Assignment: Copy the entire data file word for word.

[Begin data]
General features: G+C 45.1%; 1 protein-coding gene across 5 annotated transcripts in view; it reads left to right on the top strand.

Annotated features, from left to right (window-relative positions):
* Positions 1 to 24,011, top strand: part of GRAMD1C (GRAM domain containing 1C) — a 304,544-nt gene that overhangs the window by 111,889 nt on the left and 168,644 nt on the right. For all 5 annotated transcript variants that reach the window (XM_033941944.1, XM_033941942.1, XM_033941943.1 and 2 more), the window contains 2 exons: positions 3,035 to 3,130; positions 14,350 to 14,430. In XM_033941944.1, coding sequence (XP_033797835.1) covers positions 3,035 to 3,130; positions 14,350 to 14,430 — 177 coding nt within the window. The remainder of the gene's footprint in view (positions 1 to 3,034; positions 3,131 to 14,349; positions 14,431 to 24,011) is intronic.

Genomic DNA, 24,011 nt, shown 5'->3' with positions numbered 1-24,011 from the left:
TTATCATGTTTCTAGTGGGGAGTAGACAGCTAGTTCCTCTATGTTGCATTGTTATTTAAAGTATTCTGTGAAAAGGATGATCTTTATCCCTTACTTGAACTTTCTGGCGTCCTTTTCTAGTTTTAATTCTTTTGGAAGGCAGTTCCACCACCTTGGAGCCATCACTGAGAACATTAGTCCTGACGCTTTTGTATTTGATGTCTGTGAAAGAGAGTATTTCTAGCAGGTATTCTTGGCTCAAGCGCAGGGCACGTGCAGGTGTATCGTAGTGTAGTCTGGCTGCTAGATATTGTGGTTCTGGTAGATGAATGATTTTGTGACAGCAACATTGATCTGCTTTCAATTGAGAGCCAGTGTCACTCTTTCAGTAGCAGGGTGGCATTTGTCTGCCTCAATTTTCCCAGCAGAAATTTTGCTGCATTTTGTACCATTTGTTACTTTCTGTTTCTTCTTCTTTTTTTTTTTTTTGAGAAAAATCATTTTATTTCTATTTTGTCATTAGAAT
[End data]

General features: G+C 45.1%; 1 protein-coding gene across 5 annotated transcripts in view; it reads left to right on the top strand.

Annotated features, from left to right (window-relative positions):
* Positions 1 to 24,011, top strand: part of GRAMD1C (GRAM domain containing 1C) — a 304,544-nt gene that overhangs the window by 111,889 nt on the left and 168,644 nt on the right. For all 5 annotated transcript variants that reach the window (XM_033941944.1, XM_033941942.1, XM_033941943.1 and 2 more), the window contains 2 exons: positions 3,035 to 3,130; positions 14,350 to 14,430. In XM_033941944.1, coding sequence (XP_033797835.1) covers positions 3,035 to 3,130; positions 14,350 to 14,430 — 177 coding nt within the window. The remainder of the gene's footprint in view (positions 1 to 3,034; positions 3,131 to 14,349; positions 14,431 to 24,011) is intronic.

Genomic DNA, 24,011 nt, shown 5'->3' with positions numbered 1-24,011 from the left:
TTATCATGTTTCTAGTGGGGAGTAGACAGCTAGTTCCTCTATGTTGCATTGTTATTTAAAGTATTCTGTGAAAAGGATGATCTTTATCCCTTACTTGAACTTTCTGGCGTCCTTTTCTAGTTTTAATTCTTTTGGAAGGCAGTTCCACCACCTTGGAGCCATCACTGAGAACATTAGTCCTGACGCTTTTGTATTTGATGTCTGTGAAAGAGAGTATTTCTAGCAGGTATTCTTGGCTCAAGCGCAGGGCACGTGCAGGTGTATCGTAGTGTAGTCTGGCTGCTAGATATTGTGGTTCTGGTAGATGAATGATTTTGTGACAGCAACATTGATCTGCTTTCAATTGAGAGCCAGTGTCACTCTTTCAGTAGCAGGGTGGCATTTGTCTGCCTCAATTTTCCCAGCAGAAATTTTGCTGCATTTTGTACCATTTGTTACTTTCTGTTTCTTCTTCTTTTTTTTTTTTTTGAGAAAAATCATTTTATTTCTATTTTGTCATTAGAAT